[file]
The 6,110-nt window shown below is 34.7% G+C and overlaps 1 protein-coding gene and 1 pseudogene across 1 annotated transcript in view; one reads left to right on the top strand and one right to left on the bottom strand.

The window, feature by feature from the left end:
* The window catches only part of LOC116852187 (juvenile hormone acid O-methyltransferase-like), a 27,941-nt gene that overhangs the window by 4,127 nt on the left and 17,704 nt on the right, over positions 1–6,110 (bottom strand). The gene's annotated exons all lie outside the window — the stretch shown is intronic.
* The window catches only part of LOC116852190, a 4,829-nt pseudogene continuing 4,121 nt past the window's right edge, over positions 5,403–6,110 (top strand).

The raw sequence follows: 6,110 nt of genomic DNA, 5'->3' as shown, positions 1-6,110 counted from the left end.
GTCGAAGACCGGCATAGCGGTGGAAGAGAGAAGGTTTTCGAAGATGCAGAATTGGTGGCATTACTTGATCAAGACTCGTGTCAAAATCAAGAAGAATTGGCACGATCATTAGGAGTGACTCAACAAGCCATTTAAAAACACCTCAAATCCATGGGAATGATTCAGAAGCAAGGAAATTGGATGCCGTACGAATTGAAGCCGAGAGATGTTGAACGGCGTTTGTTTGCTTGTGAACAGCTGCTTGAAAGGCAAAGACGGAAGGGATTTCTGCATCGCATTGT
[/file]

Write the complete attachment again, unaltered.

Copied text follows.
The 6,110-nt window shown below is 34.7% G+C and overlaps 1 protein-coding gene and 1 pseudogene across 1 annotated transcript in view; one reads left to right on the top strand and one right to left on the bottom strand.

The window, feature by feature from the left end:
* The window catches only part of LOC116852187 (juvenile hormone acid O-methyltransferase-like), a 27,941-nt gene that overhangs the window by 4,127 nt on the left and 17,704 nt on the right, over positions 1–6,110 (bottom strand). The gene's annotated exons all lie outside the window — the stretch shown is intronic.
* The window catches only part of LOC116852190, a 4,829-nt pseudogene continuing 4,121 nt past the window's right edge, over positions 5,403–6,110 (top strand).

The raw sequence follows: 6,110 nt of genomic DNA, 5'->3' as shown, positions 1-6,110 counted from the left end.
GTCGAAGACCGGCATAGCGGTGGAAGAGAGAAGGTTTTCGAAGATGCAGAATTGGTGGCATTACTTGATCAAGACTCGTGTCAAAATCAAGAAGAATTGGCACGATCATTAGGAGTGACTCAACAAGCCATTTAAAAACACCTCAAATCCATGGGAATGATTCAGAAGCAAGGAAATTGGATGCCGTACGAATTGAAGCCGAGAGATGTTGAACGGCGTTTGTTTGCTTGTGAACAGCTGCTTGAAAGGCAAAGACGGAAGGGATTTCTGCATCGCATTGT